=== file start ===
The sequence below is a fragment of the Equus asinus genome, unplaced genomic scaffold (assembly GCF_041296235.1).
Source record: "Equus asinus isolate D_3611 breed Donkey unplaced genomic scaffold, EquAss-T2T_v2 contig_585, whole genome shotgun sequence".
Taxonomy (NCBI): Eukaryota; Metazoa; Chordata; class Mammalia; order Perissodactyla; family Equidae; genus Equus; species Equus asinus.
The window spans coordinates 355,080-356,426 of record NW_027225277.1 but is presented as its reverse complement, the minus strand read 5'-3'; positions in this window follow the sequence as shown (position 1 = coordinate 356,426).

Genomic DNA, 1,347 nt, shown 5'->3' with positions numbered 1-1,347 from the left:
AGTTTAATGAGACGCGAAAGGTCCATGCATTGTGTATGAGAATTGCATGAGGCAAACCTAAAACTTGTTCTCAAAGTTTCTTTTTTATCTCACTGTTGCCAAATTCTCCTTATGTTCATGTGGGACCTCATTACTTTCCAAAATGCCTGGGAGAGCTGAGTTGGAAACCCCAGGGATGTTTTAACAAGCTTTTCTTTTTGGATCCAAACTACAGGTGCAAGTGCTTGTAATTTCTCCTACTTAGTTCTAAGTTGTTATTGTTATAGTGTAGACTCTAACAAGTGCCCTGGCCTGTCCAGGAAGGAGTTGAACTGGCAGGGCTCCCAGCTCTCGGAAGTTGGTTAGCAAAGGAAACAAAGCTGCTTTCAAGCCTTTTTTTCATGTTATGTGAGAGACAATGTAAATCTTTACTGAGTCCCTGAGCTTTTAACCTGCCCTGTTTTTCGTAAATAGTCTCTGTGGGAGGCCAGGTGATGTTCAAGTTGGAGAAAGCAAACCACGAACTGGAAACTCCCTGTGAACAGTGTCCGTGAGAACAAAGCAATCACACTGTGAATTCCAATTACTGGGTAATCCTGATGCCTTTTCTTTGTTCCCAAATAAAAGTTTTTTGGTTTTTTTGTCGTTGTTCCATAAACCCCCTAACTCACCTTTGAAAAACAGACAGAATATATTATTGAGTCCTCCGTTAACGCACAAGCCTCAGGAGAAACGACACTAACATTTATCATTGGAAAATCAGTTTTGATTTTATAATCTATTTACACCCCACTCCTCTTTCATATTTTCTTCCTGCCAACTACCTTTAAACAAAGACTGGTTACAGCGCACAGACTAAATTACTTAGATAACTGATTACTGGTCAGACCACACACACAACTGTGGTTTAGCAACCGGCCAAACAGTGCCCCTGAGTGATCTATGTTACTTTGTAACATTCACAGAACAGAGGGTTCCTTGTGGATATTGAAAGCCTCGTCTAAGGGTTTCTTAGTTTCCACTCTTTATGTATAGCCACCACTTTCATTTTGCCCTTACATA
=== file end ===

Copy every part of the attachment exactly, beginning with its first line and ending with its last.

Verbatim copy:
The sequence below is a fragment of the Equus asinus genome, unplaced genomic scaffold (assembly GCF_041296235.1).
Source record: "Equus asinus isolate D_3611 breed Donkey unplaced genomic scaffold, EquAss-T2T_v2 contig_585, whole genome shotgun sequence".
Taxonomy (NCBI): Eukaryota; Metazoa; Chordata; class Mammalia; order Perissodactyla; family Equidae; genus Equus; species Equus asinus.
The window spans coordinates 355,080-356,426 of record NW_027225277.1 but is presented as its reverse complement, the minus strand read 5'-3'; positions in this window follow the sequence as shown (position 1 = coordinate 356,426).

Genomic DNA, 1,347 nt, shown 5'->3' with positions numbered 1-1,347 from the left:
AGTTTAATGAGACGCGAAAGGTCCATGCATTGTGTATGAGAATTGCATGAGGCAAACCTAAAACTTGTTCTCAAAGTTTCTTTTTTATCTCACTGTTGCCAAATTCTCCTTATGTTCATGTGGGACCTCATTACTTTCCAAAATGCCTGGGAGAGCTGAGTTGGAAACCCCAGGGATGTTTTAACAAGCTTTTCTTTTTGGATCCAAACTACAGGTGCAAGTGCTTGTAATTTCTCCTACTTAGTTCTAAGTTGTTATTGTTATAGTGTAGACTCTAACAAGTGCCCTGGCCTGTCCAGGAAGGAGTTGAACTGGCAGGGCTCCCAGCTCTCGGAAGTTGGTTAGCAAAGGAAACAAAGCTGCTTTCAAGCCTTTTTTTCATGTTATGTGAGAGACAATGTAAATCTTTACTGAGTCCCTGAGCTTTTAACCTGCCCTGTTTTTCGTAAATAGTCTCTGTGGGAGGCCAGGTGATGTTCAAGTTGGAGAAAGCAAACCACGAACTGGAAACTCCCTGTGAACAGTGTCCGTGAGAACAAAGCAATCACACTGTGAATTCCAATTACTGGGTAATCCTGATGCCTTTTCTTTGTTCCCAAATAAAAGTTTTTTGGTTTTTTTGTCGTTGTTCCATAAACCCCCTAACTCACCTTTGAAAAACAGACAGAATATATTATTGAGTCCTCCGTTAACGCACAAGCCTCAGGAGAAACGACACTAACATTTATCATTGGAAAATCAGTTTTGATTTTATAATCTATTTACACCCCACTCCTCTTTCATATTTTCTTCCTGCCAACTACCTTTAAACAAAGACTGGTTACAGCGCACAGACTAAATTACTTAGATAACTGATTACTGGTCAGACCACACACACAACTGTGGTTTAGCAACCGGCCAAACAGTGCCCCTGAGTGATCTATGTTACTTTGTAACATTCACAGAACAGAGGGTTCCTTGTGGATATTGAAAGCCTCGTCTAAGGGTTTCTTAGTTTCCACTCTTTATGTATAGCCACCACTTTCATTTTGCCCTTACATA